The imperative for car companies to sharply adjust to rising fuel prices is far greater than energy companies moving to alternative fuels. As we know, the energy companies rake in huge profits when oil gets expensive. What GM hasn’t done for years, it’s beginning to do – make sharp cuts in production of gas guzzlers and aggressively move on schedules of fuel efficient cars. Today GM announced plans to shut down four truck and SUV plants and committed to bring the hybrid Chevy Volt into production. And it’s one of the most aggressive companies with respect to hydrogen fuel vehicles. It’s a remarkable series of moves for company known for lethargy and sacrificing its future for short term profits. For years, it refused to move away from gas guzzling trucks and broaden its portfolio with hybrids and vehicles that sip instead of guzzle gas. Following Ford’s cue with the Verve, GM also committed to doing a global car.
Make no mistake about it. Car companies are in a state of crisis across the board. For May, Ford reported a 16% drop in sales while perennial performer Toyota posted a 4.3 per cent decline. For the first time ever, the Toyota Camry and Corolla each outsold the aging Ford F-150 pickup, according to the Wall Street Journal. And for May, GM’s were in freefall, plunging 28%. It would seem large SUV production is headed into the car crusher.
Oil prices know no ceiling although the commodity is trading on fear, not on any marked shortfall in crude or refined products. It’s a sorry and scary state of affairs. The good news is that it has motivated car companies to do what they should have years. Now we just have to get the energy sector moving faster.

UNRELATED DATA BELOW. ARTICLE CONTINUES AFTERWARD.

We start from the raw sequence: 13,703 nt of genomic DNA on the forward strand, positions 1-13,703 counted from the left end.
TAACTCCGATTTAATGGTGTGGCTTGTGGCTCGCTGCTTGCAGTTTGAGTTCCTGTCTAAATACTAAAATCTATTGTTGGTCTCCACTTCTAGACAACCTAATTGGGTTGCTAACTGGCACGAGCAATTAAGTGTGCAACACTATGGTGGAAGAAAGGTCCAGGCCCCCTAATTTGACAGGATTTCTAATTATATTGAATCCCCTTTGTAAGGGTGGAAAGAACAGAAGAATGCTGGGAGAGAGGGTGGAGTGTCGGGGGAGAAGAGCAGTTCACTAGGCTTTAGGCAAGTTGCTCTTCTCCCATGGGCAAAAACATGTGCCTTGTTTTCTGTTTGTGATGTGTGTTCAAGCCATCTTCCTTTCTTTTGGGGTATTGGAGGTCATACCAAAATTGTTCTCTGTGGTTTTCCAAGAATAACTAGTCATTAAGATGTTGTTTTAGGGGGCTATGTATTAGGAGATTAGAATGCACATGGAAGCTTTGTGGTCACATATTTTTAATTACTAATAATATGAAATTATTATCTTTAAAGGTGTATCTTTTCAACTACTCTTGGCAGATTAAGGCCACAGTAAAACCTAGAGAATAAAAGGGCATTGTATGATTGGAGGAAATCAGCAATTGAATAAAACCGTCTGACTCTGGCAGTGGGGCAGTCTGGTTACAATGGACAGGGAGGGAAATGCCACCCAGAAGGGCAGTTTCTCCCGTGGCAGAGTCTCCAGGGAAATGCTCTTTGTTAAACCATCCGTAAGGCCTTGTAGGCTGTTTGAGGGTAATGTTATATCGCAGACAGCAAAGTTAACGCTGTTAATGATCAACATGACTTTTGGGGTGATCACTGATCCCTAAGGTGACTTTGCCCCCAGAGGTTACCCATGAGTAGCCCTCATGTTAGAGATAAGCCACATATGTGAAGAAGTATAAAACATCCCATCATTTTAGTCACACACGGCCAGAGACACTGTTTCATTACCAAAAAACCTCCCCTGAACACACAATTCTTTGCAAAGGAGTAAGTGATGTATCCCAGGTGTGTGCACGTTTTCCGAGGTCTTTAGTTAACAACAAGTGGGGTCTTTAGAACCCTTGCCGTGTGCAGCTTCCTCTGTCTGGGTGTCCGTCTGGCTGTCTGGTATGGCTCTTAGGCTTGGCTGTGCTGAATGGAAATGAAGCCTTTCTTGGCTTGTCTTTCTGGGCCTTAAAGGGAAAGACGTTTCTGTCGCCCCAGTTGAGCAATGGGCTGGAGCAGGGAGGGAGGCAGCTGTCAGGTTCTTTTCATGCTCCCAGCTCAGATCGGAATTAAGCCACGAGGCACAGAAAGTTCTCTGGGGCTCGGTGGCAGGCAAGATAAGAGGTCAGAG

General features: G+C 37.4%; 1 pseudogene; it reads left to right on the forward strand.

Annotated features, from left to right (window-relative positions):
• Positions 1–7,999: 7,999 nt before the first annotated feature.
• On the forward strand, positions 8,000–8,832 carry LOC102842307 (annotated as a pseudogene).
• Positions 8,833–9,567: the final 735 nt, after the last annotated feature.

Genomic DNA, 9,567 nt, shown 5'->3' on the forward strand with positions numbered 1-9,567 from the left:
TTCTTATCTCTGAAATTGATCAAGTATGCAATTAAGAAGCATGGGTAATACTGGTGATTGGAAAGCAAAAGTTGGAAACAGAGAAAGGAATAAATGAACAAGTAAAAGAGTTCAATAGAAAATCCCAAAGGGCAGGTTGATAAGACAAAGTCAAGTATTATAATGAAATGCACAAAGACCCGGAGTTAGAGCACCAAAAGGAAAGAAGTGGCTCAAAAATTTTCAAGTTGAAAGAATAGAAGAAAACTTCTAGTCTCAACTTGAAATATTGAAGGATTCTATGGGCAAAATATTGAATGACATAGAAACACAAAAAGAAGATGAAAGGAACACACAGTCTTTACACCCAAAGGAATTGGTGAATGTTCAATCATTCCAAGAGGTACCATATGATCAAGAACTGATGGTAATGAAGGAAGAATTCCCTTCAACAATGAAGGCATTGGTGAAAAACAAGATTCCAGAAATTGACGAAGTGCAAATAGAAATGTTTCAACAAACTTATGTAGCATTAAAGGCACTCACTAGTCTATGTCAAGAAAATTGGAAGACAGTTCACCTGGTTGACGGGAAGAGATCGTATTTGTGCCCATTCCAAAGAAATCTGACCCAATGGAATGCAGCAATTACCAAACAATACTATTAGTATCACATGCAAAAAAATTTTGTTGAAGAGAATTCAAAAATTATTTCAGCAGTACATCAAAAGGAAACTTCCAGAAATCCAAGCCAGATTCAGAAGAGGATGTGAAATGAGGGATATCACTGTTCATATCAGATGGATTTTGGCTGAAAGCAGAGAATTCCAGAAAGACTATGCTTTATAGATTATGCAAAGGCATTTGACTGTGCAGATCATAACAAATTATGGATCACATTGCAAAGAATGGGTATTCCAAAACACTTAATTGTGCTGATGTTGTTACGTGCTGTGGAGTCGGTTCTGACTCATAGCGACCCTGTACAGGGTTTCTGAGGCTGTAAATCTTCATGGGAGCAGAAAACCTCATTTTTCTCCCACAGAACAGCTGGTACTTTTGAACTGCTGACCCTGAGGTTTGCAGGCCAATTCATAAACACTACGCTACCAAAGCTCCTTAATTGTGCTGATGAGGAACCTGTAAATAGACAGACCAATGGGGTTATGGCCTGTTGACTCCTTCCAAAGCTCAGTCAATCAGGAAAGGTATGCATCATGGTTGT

The promise of the Internet of Things (IoT) is that devices, gadgets, and appliances we use every day will be able to communicate with one another. This potential is not limited to household items or smartphones, but also things we find in our yard and garden, as evidenced by a recent challenge from the element14 design community.
If you didn't realize that PowerPoint presentations are inherently hilarious, you have to see Don McMillan take one apart. McMillan -- aka the Technically Funny Comic -- worked for 10 years as an engineer before he switched to stand-up comedy.
The first Tacoma Narrows Bridge was a Washington State suspension bridge that opened in 1940 and spanned the Tacoma Narrows strait of Puget Sound between Tacoma and the Kitsap Peninsula. It opened to traffic on July 1, 1940, and dramatically collapsed into Puget Sound on November 7, just four months after it opened.
Noting that we now live in an era of “confusion and ill-conceived stuff,” Ammunition design studio founder Robert Brunner, speaking at Gigaom Roadmap, said that by adding connectivity to everything and its mother, we aren't necessarily doing ourselves any favors, with many ‘things’ just fine in their unconnected state.
Focus on Fundamentals consists of 45-minute on-line classes that cover a host of technologies. You learn without leaving the comfort of your desk. All classes are taught by subject-matter experts and all are archived. So if you can't attend live, attend at your convenience.